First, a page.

What Causes Headaches During Pregnancy (Third Trimester)?

Reviewed on 6/25/2021

Headaches in the second or third trimester could be due to preeclampsia, a serious pregnancy complication that causes high blood pressure (hypertension) and organ injury. Other causes may include stress, sinus congestion, eye strain, fatigue/lack of sleep, allergies, dehydration, hunger, poor diet, excess weight, high blood sugar (hyperglycemia)/diabetes, depression, caffeine withdrawal, and more.
Headaches in the second or third trimester could be due to preeclampsia, a serious pregnancy complication that causes high blood pressure (hypertension) and organ injury. Other causes may include stress, sinus congestion, eye strain, fatigue/lack of sleep, allergies, dehydration, hunger, poor diet, excess weight, high blood sugar (hyperglycemia)/diabetes, depression, caffeine withdrawal, and more.     

Headaches during pregnancy are common, and they often occur in the first trimester due to increased hormones and increased blood volume and circulation. Headaches tend to fade and may even disappear during the second and third trimester of pregnancy, though some women may still experience them occasionally. 

If you experience headaches in the second or third trimester of pregnancy, this could also be a sign of preeclampsia, which is a serious complication of pregnancy in which high blood pressure (hypertension) and evidence of organ injury develops in pregnant women after 20 weeks of pregnancy. 

See your doctor right away if you have a severe headache that does not go away, sudden swelling, changes in vision, or unexplained weight gain, which may indicate preeclampsia.

Other causes of headaches during the third trimester of pregnancy may include:

How Do You Treat Headaches During Pregnancy (Third Trimester)?

Headache pain during the third trimester of pregnancy may be relieved by home remedies such as:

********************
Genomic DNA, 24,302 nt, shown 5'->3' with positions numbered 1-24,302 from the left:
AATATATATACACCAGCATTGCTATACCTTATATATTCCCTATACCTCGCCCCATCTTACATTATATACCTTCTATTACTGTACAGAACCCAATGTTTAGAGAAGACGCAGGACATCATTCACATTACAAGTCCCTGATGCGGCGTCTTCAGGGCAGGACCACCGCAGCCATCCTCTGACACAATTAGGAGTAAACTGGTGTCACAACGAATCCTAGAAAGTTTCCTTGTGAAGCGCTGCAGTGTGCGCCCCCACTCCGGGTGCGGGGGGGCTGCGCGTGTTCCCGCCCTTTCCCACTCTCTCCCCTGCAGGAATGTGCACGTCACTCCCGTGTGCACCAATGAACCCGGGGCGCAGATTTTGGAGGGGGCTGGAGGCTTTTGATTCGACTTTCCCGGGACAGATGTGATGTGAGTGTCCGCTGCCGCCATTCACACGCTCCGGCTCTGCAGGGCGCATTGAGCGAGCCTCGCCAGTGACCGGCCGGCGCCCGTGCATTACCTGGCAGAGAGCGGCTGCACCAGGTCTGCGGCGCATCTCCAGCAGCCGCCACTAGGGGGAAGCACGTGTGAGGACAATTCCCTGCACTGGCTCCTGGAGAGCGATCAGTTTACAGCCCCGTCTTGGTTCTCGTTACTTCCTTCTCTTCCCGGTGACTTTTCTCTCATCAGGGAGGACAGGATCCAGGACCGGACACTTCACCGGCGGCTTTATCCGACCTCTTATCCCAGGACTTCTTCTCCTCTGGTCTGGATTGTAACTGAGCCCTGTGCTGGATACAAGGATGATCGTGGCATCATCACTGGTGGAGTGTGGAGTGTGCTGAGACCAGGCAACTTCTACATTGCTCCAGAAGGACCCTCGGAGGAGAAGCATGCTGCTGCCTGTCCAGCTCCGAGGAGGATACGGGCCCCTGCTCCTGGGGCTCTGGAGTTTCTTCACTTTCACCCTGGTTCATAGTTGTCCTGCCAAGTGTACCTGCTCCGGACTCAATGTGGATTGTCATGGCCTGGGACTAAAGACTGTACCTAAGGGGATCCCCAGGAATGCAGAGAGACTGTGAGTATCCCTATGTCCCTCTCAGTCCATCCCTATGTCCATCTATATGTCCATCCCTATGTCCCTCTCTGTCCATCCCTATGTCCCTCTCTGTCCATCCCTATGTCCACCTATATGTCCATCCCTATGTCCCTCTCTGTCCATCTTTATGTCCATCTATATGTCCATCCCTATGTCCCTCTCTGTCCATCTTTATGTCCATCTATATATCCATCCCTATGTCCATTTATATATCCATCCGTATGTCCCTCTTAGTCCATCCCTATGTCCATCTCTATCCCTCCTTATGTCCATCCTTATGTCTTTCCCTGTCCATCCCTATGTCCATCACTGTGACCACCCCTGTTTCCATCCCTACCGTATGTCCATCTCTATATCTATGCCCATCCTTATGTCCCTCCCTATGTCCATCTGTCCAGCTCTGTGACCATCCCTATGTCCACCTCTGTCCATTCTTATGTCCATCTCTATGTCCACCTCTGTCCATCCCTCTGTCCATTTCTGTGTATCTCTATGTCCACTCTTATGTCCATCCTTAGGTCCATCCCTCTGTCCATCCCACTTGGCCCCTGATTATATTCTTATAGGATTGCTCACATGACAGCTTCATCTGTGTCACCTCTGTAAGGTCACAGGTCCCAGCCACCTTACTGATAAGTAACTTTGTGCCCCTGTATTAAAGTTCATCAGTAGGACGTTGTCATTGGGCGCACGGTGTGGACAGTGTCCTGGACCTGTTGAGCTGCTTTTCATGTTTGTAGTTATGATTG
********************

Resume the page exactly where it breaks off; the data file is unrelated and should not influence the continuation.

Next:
• Keeping track of headache triggers in a diary 
  • Using a warm or cool compress applied to the forehead or base of the skull
  • Taking a cool or warm shower or bath, or splashing cool water on your face
  • Eating small meals frequently to prevent low blood sugar
  • Staying hydrated
  • Getting adequate sleep
  • Regular exercise 
  • Avoiding common migraine triggers such as:
    • Loud noises
    • Tobacco smoke
    • Glaring or flickering lights
    • Excessive heat or cold
    • Strong odors
    • Foods and food additives
      • Aged cheese and cultured dairy products such as sour cream and buttermilk
      • Some fresh fruits including citrus fruits, bananas, avocados, and papayas
      • Smoked fish
      • Chocolate and carob
      • Certain beans and nuts
      • Fermented or pickled foods such as sauerkraut or soy sauce
      • Monosodium glutamate (MSG)
      • Nitrites and nitrates, such as found in processed meats such as hot dogs, salami, and bacon
      • Artificial sweeteners
  • Relaxation techniques
    • Meditation
    • Yoga
    • Self-hypnosis
    • Biofeedback
  • Getting a massage
  • Acupuncture
  • Over-the-counter (OTC) medicines
    • Acetaminophen (Tylenol) is generally considered safe for use during pregnancy when used as directed on the package label, but other OTC headache medicines such as aspirin and other nonsteroidal anti-inflammatory drugs (NSAIDs) including ibuprofen (Advil, Motrin) and naproxen (Aleve), and most prescription migraine headache medications are not recommended for use by pregnant women
    • Talk to your doctor before taking any OTC headache medication or supplement during pregnancy

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Reviewed on 6/25/2021
References
https://www.babycenter.com/pregnancy/your-body/headaches-during-pregnancy_2035

https://www.cdc.gov/pregnancy/documents/Diabetes_and_Pregnancy508.pdf